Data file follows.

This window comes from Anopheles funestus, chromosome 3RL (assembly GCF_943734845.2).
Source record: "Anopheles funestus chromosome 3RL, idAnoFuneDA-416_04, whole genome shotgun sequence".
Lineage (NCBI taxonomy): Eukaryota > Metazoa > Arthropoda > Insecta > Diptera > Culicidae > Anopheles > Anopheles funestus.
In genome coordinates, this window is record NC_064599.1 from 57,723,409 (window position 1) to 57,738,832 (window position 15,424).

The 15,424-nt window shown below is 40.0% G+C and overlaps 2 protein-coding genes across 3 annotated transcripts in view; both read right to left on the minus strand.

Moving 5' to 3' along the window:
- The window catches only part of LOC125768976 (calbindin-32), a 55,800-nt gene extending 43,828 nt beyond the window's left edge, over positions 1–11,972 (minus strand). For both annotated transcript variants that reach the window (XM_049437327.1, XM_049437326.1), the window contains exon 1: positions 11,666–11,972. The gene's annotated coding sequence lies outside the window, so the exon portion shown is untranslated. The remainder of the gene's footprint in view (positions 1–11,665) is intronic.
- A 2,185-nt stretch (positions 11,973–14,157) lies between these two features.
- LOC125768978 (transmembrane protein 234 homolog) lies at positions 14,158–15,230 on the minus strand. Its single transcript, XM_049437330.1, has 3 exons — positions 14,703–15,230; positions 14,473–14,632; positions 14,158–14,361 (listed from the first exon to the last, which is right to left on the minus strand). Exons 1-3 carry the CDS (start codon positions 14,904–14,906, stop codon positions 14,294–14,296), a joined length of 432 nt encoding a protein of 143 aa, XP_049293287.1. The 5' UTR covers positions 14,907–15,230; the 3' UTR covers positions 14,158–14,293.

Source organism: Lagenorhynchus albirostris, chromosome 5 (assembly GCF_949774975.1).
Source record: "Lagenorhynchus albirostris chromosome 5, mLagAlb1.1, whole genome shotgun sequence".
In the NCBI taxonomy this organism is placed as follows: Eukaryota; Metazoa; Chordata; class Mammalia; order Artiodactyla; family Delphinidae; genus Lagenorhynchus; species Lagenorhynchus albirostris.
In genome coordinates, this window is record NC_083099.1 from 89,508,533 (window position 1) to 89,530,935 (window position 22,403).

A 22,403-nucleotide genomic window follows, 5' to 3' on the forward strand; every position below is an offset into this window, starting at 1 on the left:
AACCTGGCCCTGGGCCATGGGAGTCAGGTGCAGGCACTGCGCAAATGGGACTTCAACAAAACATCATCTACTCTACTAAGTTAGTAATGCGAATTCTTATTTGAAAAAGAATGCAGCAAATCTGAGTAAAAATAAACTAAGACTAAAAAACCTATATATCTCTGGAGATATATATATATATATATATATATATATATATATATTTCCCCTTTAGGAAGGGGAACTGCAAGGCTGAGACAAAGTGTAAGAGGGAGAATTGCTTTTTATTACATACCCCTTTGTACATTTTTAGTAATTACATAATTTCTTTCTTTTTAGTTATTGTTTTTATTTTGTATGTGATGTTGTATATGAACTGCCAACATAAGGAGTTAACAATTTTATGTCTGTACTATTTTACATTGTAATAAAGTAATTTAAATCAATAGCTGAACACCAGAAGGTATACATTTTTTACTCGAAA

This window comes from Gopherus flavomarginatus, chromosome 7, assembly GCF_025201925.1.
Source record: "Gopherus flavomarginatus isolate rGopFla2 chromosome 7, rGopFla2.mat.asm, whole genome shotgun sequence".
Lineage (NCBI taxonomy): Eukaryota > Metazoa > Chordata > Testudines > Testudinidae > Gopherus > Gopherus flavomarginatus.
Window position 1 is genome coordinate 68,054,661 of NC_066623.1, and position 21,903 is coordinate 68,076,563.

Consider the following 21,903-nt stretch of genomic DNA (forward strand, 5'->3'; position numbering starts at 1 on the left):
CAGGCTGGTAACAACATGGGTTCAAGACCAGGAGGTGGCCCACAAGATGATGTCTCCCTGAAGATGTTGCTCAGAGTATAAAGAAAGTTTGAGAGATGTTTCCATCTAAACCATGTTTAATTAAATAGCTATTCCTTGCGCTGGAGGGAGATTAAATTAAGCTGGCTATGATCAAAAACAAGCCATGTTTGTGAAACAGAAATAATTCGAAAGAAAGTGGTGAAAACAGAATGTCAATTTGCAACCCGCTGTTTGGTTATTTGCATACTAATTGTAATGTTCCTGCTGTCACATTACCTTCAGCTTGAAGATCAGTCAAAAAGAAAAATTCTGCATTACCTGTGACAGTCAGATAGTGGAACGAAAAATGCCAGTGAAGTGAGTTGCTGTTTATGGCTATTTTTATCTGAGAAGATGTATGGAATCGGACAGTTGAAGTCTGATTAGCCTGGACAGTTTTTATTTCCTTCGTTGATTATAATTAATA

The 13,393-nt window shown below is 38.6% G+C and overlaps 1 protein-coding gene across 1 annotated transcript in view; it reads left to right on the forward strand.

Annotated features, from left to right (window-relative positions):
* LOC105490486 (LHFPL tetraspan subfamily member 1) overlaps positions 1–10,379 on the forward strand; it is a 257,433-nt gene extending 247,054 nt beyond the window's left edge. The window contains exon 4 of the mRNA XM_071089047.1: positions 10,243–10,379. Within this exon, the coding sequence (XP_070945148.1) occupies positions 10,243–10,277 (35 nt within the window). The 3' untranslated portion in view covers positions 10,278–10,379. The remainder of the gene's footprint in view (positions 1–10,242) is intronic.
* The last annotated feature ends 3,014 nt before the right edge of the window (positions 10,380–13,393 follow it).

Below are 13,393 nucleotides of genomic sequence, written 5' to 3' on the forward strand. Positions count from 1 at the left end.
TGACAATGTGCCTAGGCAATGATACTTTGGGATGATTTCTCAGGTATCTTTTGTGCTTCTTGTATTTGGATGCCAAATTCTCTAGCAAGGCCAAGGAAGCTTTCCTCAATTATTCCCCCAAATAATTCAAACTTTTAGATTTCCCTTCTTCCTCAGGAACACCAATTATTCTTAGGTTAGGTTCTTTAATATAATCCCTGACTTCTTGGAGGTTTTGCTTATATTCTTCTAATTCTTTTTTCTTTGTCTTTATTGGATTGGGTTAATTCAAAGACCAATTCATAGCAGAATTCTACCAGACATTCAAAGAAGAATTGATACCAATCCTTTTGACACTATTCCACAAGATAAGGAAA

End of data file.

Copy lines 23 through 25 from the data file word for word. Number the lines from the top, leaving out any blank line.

Annotated features, from left to right (window-relative positions):
* LOC105490486 (LHFPL tetraspan subfamily member 1) overlaps positions 1–10,379 on the forward strand; it is a 257,433-nt gene extending 247,054 nt beyond the window's left edge. The window contains exon 4 of the mRNA XM_071089047.1: positions 10,243–10,379. Within this exon, the coding sequence (XP_070945148.1) occupies positions 10,243–10,277 (35 nt within the window). The 3' untranslated portion in view covers positions 10,278–10,379. The remainder of the gene's footprint in view (positions 1–10,242) is intronic.
* The last annotated feature ends 3,014 nt before the right edge of the window (positions 10,380–13,393 follow it).